New York based artist Judith Modrak draws inspiration from neuroscience to create a sculptural body of work titled Dendrites. Dendrites are the branched parts of a nerve cell responsible for receiving signals for the cell to become active. Modrak anthropomorphizes dendrites and adds an accessible and tangible element to her work by increasing their scale. Several of Modrak’s Dendrites sculptures are over five feet tall.
What inspired you to include neuroscience in your work?
Decoding our internal physiological and emotive worlds has been an ongoing source of artistic inspiration and interest to me. Examining our differences and similarities led to a desire to understand the brain and the mechanisms responsible for triggering and regulating thought, action and emotion.
Over a decade ago, I read about the role of neurotransmitters in psychological states, and mental illness, and their influence on one’s mood and overall well-being. Revelations about how our brains are encoded helped to explain my reactions to certain life events, as well as those around me.
In 2013, the seed for what became the Dendrites series was planted as I read an article about advances in understanding the role that neurons and dendrites play in autism, schizophrenia and bipolar disorder. The current belief is that ordinary experiences along with neurological aberrations create distinct neural pathways and formations. The anthropomorphic sculptures in this series use dendrites and neurons as a departure point to unmask larger themes of aging, family dynamics, memory and disease.
Can you describe your process when planning Dendrites? Did you have all of the pieces in mind before starting?
Interestingly, I have never pondered this question before and in fact, as I begin each series, I am never certain of how many sculptures will ultimate comprise the group. For Dendrites, I began with When I’m Old, which was a contemplation of old age from the vantage point of a younger age. When I’m Old probes into the manner in which memories and experiences accrue over a lifetime. The figure’s long dendritic branches reach skyward and back in time. The sculpture’s nucleus is filled with smaller replicas of the larger dendrite to emphasize the repetitive nature of emotion and experience as we age. Delving into aging naturally led to the next sculpture, When I Was Young, which is a reimagining of a fertile, newly formed neuron only beginning to generate memories and experiences.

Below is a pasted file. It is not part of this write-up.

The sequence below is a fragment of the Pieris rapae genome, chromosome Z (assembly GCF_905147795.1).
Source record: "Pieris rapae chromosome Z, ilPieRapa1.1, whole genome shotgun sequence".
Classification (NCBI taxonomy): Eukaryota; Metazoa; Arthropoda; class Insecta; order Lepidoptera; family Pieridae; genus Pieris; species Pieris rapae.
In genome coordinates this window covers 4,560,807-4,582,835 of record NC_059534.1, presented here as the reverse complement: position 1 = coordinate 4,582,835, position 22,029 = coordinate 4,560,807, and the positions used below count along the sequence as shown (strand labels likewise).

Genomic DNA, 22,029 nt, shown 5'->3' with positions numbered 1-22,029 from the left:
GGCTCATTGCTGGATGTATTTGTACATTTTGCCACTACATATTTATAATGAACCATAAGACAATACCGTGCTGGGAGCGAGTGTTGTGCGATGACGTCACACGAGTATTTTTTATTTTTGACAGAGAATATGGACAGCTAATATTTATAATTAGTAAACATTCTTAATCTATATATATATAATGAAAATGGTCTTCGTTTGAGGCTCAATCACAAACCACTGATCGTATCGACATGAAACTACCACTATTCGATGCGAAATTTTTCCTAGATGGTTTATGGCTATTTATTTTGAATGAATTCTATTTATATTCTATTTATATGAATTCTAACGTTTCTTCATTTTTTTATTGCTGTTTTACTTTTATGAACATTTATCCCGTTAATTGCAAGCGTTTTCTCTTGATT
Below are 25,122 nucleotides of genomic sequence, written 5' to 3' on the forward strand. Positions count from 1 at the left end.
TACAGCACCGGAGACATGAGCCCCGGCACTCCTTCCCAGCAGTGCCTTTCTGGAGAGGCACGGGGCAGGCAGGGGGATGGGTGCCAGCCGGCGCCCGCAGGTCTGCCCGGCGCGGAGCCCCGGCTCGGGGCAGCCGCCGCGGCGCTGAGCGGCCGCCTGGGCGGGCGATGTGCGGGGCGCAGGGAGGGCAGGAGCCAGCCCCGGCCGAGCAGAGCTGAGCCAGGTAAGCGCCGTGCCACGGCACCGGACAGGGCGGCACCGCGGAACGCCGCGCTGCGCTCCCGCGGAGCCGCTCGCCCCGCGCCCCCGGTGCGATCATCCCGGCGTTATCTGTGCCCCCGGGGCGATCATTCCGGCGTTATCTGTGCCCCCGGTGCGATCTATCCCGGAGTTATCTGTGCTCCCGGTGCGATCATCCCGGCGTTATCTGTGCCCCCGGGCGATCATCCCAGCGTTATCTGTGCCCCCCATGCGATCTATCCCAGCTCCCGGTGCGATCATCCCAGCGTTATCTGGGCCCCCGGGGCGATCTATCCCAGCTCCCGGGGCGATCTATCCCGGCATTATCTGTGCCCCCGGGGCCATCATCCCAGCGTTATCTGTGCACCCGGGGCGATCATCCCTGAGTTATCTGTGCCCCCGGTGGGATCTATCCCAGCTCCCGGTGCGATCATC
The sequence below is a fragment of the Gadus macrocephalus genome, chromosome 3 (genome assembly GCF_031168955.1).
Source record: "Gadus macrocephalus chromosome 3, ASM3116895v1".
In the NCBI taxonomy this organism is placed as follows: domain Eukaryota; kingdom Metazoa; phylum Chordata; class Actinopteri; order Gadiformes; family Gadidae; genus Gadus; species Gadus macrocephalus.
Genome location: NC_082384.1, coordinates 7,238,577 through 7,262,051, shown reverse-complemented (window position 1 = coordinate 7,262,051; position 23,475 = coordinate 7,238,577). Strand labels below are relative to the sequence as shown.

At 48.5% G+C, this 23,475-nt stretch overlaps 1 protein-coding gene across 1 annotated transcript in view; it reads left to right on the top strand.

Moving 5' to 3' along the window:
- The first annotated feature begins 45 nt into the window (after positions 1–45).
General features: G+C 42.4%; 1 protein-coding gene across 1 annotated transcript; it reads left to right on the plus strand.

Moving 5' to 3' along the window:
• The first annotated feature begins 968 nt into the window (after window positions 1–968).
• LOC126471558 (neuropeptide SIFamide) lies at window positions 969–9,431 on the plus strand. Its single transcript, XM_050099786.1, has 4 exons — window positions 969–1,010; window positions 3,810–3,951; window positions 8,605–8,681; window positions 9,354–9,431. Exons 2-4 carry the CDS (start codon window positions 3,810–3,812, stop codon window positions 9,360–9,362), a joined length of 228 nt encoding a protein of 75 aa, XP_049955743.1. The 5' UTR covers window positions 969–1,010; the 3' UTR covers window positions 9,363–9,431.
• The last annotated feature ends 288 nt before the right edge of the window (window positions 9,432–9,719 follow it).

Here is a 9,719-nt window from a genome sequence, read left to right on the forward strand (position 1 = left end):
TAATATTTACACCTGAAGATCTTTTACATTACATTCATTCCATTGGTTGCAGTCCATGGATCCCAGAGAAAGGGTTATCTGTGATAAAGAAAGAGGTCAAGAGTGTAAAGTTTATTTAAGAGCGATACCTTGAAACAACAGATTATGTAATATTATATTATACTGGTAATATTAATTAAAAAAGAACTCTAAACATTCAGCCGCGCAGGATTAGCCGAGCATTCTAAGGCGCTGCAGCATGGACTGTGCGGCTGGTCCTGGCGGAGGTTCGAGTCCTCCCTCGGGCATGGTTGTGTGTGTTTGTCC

Aging led to other considerations regarding the emotional states of neurons and dendrites, which materialized in pieces such as Tried to Change and When I’m Scared. Tried to Change interprets what a cell in transition may look like, trying to change, though perhaps unable to with a palpable desire for connection in the form of a dendritic arm reaching out. Conversely, When I’m Scared, is turned inward and curled in a protective, fetal position, unable or in such a state of fright to reach out.
In Here and There, I explored in great depth the underlying concepts contained in the New York Times article responsible for sparking the larger Dendrites series. Here and There is based on bipolar disorder, a condition my twin step-siblings have. Scientific research suggests that certain conditions like bipolar disorder and schizophrenia have associated degeneration of synapses and dendritic spines. The spines are considered “immature” and do not develop fully. Here and There manifests this discovery in the form of a shortened, almost reptilian spine along her back, while the other attributes of her sculptural form are entirely imagined. Her long dendritic arms are intertwined, though never touch. Her rose to deep red nucleus is filled with sunbursts and striations, representing the intensity of both aspects of this condition—the mania and depression, with the gradations in between.
The final sculptural piece in the series, Family of Memories, serves as a bridge from Dendrites into my current series, Vital Memories. The sculptures represent a Madonna and Child grouping with a noticeable twist in the form of a human-like neuron mother cradling several smaller cellular forms. The sculptures also depict bits of memories being assembled and cultivated to create a larger, more defined memory. As I pondered the memory function more, the natural evolution was to create a series entirely devoted to personifying aspects of short term, long term, working, autobiographical, collective, and compromised memory.
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